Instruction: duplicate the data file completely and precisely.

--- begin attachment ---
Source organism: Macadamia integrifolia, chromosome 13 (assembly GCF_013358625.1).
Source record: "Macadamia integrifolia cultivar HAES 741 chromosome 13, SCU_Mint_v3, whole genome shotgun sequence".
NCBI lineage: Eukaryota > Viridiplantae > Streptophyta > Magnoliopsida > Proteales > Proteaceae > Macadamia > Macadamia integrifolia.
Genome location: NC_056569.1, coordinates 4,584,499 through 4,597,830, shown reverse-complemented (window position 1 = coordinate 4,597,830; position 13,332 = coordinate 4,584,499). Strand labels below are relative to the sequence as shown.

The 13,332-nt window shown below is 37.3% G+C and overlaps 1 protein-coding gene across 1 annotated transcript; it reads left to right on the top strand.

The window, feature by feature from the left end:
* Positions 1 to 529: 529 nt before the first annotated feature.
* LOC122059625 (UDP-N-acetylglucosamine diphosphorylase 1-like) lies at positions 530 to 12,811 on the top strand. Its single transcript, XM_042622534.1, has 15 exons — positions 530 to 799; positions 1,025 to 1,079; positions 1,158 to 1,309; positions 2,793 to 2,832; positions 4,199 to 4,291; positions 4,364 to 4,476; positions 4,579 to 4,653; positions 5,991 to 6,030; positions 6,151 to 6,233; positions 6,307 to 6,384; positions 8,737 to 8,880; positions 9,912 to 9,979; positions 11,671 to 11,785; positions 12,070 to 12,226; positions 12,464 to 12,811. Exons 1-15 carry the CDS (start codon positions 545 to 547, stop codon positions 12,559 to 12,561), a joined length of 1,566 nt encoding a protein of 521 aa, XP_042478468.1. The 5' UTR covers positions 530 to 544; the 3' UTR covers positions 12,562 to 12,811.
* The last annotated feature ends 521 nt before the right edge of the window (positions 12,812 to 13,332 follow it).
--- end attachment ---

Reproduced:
Source organism: Macadamia integrifolia, chromosome 13 (assembly GCF_013358625.1).
Source record: "Macadamia integrifolia cultivar HAES 741 chromosome 13, SCU_Mint_v3, whole genome shotgun sequence".
NCBI lineage: Eukaryota > Viridiplantae > Streptophyta > Magnoliopsida > Proteales > Proteaceae > Macadamia > Macadamia integrifolia.
Genome location: NC_056569.1, coordinates 4,584,499 through 4,597,830, shown reverse-complemented (window position 1 = coordinate 4,597,830; position 13,332 = coordinate 4,584,499). Strand labels below are relative to the sequence as shown.

The 13,332-nt window shown below is 37.3% G+C and overlaps 1 protein-coding gene across 1 annotated transcript; it reads left to right on the top strand.

The window, feature by feature from the left end:
* Positions 1 to 529: 529 nt before the first annotated feature.
* LOC122059625 (UDP-N-acetylglucosamine diphosphorylase 1-like) lies at positions 530 to 12,811 on the top strand. Its single transcript, XM_042622534.1, has 15 exons — positions 530 to 799; positions 1,025 to 1,079; positions 1,158 to 1,309; positions 2,793 to 2,832; positions 4,199 to 4,291; positions 4,364 to 4,476; positions 4,579 to 4,653; positions 5,991 to 6,030; positions 6,151 to 6,233; positions 6,307 to 6,384; positions 8,737 to 8,880; positions 9,912 to 9,979; positions 11,671 to 11,785; positions 12,070 to 12,226; positions 12,464 to 12,811. Exons 1-15 carry the CDS (start codon positions 545 to 547, stop codon positions 12,559 to 12,561), a joined length of 1,566 nt encoding a protein of 521 aa, XP_042478468.1. The 5' UTR covers positions 530 to 544; the 3' UTR covers positions 12,562 to 12,811.
* The last annotated feature ends 521 nt before the right edge of the window (positions 12,812 to 13,332 follow it).